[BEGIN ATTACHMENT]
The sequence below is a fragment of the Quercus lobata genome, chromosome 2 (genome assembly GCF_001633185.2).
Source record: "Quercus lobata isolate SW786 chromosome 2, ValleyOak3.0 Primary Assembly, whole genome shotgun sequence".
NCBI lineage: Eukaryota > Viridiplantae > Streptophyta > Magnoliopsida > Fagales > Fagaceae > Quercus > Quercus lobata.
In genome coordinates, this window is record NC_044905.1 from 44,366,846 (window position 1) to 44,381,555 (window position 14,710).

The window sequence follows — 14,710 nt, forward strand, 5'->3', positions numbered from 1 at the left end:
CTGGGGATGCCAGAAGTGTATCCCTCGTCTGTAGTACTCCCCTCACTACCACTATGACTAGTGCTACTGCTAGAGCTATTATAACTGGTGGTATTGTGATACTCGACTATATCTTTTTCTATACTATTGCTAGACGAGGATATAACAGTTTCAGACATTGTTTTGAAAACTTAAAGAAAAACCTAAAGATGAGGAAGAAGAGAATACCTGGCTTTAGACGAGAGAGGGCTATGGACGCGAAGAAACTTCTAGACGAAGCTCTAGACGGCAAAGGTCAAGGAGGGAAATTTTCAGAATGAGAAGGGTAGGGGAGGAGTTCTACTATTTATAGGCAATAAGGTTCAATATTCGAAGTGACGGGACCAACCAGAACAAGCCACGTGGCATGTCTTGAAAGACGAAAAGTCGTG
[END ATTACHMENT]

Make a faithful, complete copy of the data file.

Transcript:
The sequence below is a fragment of the Quercus lobata genome, chromosome 2 (genome assembly GCF_001633185.2).
Source record: "Quercus lobata isolate SW786 chromosome 2, ValleyOak3.0 Primary Assembly, whole genome shotgun sequence".
NCBI lineage: Eukaryota > Viridiplantae > Streptophyta > Magnoliopsida > Fagales > Fagaceae > Quercus > Quercus lobata.
In genome coordinates, this window is record NC_044905.1 from 44,366,846 (window position 1) to 44,381,555 (window position 14,710).

The window sequence follows — 14,710 nt, forward strand, 5'->3', positions numbered from 1 at the left end:
CTGGGGATGCCAGAAGTGTATCCCTCGTCTGTAGTACTCCCCTCACTACCACTATGACTAGTGCTACTGCTAGAGCTATTATAACTGGTGGTATTGTGATACTCGACTATATCTTTTTCTATACTATTGCTAGACGAGGATATAACAGTTTCAGACATTGTTTTGAAAACTTAAAGAAAAACCTAAAGATGAGGAAGAAGAGAATACCTGGCTTTAGACGAGAGAGGGCTATGGACGCGAAGAAACTTCTAGACGAAGCTCTAGACGGCAAAGGTCAAGGAGGGAAATTTTCAGAATGAGAAGGGTAGGGGAGGAGTTCTACTATTTATAGGCAATAAGGTTCAATATTCGAAGTGACGGGACCAACCAGAACAAGCCACGTGGCATGTCTTGAAAGACGAAAAGTCGTG